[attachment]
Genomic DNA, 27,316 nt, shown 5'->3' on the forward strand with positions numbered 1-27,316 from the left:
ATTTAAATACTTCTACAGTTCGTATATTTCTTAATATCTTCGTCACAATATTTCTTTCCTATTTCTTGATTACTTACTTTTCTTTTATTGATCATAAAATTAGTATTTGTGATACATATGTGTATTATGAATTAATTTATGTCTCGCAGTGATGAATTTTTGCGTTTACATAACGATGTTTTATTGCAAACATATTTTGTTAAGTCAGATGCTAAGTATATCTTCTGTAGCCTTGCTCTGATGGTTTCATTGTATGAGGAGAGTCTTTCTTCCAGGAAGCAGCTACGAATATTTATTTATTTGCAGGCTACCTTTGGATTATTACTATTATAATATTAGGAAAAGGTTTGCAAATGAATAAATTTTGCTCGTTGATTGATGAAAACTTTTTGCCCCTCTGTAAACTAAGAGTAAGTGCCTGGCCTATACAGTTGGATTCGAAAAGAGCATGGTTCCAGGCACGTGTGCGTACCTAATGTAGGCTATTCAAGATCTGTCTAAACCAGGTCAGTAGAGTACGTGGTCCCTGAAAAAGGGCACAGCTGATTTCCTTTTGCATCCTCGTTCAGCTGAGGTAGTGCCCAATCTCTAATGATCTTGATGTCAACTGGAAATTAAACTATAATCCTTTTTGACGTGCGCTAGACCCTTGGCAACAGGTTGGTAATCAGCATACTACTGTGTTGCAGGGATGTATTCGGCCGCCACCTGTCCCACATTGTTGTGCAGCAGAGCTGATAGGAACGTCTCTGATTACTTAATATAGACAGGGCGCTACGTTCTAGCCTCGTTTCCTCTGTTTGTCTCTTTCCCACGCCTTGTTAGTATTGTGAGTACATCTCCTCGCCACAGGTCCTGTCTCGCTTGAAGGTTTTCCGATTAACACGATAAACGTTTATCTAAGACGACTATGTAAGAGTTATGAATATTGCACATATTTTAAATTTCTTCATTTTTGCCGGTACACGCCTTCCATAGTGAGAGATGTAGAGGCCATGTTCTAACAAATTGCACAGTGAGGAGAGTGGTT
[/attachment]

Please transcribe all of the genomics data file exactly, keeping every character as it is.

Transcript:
Genomic DNA, 27,316 nt, shown 5'->3' on the forward strand with positions numbered 1-27,316 from the left:
ATTTAAATACTTCTACAGTTCGTATATTTCTTAATATCTTCGTCACAATATTTCTTTCCTATTTCTTGATTACTTACTTTTCTTTTATTGATCATAAAATTAGTATTTGTGATACATATGTGTATTATGAATTAATTTATGTCTCGCAGTGATGAATTTTTGCGTTTACATAACGATGTTTTATTGCAAACATATTTTGTTAAGTCAGATGCTAAGTATATCTTCTGTAGCCTTGCTCTGATGGTTTCATTGTATGAGGAGAGTCTTTCTTCCAGGAAGCAGCTACGAATATTTATTTATTTGCAGGCTACCTTTGGATTATTACTATTATAATATTAGGAAAAGGTTTGCAAATGAATAAATTTTGCTCGTTGATTGATGAAAACTTTTTGCCCCTCTGTAAACTAAGAGTAAGTGCCTGGCCTATACAGTTGGATTCGAAAAGAGCATGGTTCCAGGCACGTGTGCGTACCTAATGTAGGCTATTCAAGATCTGTCTAAACCAGGTCAGTAGAGTACGTGGTCCCTGAAAAAGGGCACAGCTGATTTCCTTTTGCATCCTCGTTCAGCTGAGGTAGTGCCCAATCTCTAATGATCTTGATGTCAACTGGAAATTAAACTATAATCCTTTTTGACGTGCGCTAGACCCTTGGCAACAGGTTGGTAATCAGCATACTACTGTGTTGCAGGGATGTATTCGGCCGCCACCTGTCCCACATTGTTGTGCAGCAGAGCTGATAGGAACGTCTCTGATTACTTAATATAGACAGGGCGCTACGTTCTAGCCTCGTTTCCTCTGTTTGTCTCTTTCCCACGCCTTGTTAGTATTGTGAGTACATCTCCTCGCCACAGGTCCTGTCTCGCTTGAAGGTTTTCCGATTAACACGATAAACGTTTATCTAAGACGACTATGTAAGAGTTATGAATATTGCACATATTTTAAATTTCTTCATTTTTGCCGGTACACGCCTTCCATAGTGAGAGATGTAGAGGCCATGTTCTAACAAATTGCACAGTGAGGAGAGTGGTT